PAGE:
Indian start-ups push for more efficient logistics system

Logistics start-ups in India are fighting for the introduction of an Electronic Proof of Delivery (e-PODs) to release blocked credit, according to India’s Economic Times.

Even though the Indian Government did introduce a new bill to parliament in August that is meant to improve the country’s widely unregulated commercial road transport system, transport businesses are reportedly owed a “huge amount of funds being locked up as credit” and cannot afford waiting any longer, according to e-POD start-ups like Truxapp.

“In the current system, post the delivery of a consignment by a trucker to the consignee, the consignee gives the trucker a Proof of Delivery (POD, ed.) in hard copy, which when brought to the [transport company] so it can generate an invoice of the total expenses, which it can then send to the consignor,” the Economic Times explained. 

While drivers are paid upfront, the transport company would typically wait up to three weeks for the POD to return, and another 60 days for the payment to come through – resulting in “mammoth amounts of funds being locked away”.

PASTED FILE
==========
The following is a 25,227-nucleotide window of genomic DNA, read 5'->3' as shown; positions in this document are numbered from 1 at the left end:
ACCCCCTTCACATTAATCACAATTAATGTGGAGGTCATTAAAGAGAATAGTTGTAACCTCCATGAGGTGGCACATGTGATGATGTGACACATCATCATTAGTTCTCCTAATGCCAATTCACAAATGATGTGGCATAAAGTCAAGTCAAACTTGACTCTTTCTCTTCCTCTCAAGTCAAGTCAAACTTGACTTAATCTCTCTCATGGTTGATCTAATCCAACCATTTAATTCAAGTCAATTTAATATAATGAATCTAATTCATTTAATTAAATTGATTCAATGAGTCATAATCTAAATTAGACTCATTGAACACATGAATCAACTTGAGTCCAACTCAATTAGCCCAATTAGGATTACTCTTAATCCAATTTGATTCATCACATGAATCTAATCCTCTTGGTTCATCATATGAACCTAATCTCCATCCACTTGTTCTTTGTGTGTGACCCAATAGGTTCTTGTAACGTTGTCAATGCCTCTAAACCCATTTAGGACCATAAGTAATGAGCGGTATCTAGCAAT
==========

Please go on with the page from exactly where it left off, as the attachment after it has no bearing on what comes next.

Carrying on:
Up-and-coming tech companies like Truxapp or Truckola are now supporting the transport industry’s call for action on the issue, saying instant, electronic PODs could be more easily introduced alongside the new Goods and Services Tax (GST), which is currently being implemented.

“Along with the consignee registering with the GST Network (see background below), at the same time an e-POD could be generated [to] cut down the cycle of payments by a huge margin,” Truxapp founder, Manmohan Agarwal, told the Economic Times.

“Transport is almost five per cent of the GDP. If you can bring in the cash-flow efficiency in that five per cent, it will affect the entire economy positively.”

Other local transport start-ups, such as Freightbazaar, have already moved to producing e-PODs themselves, but are likely to get stuck without official government acknowledgement of the validity of the information provided, the Economic Times said.


India's new GST is expected to revolutionise the nation's taxation system, with observers describing it as the most meaningful change to India's tax regime since the country became independent in 1947. It officially came into effect on 1 July 2017. Much of the tax processing and refund claims under GST will be done electronically, underpinning Prime Minister Narendra Modi's bid to digitise India. Businesses will have to align their existing software systems with the online tax portal that was rolled out by the GST Network – a company that has been set up to provide IT infrastructure and services for the GST roll-out – to process tax filings and input credit claims.

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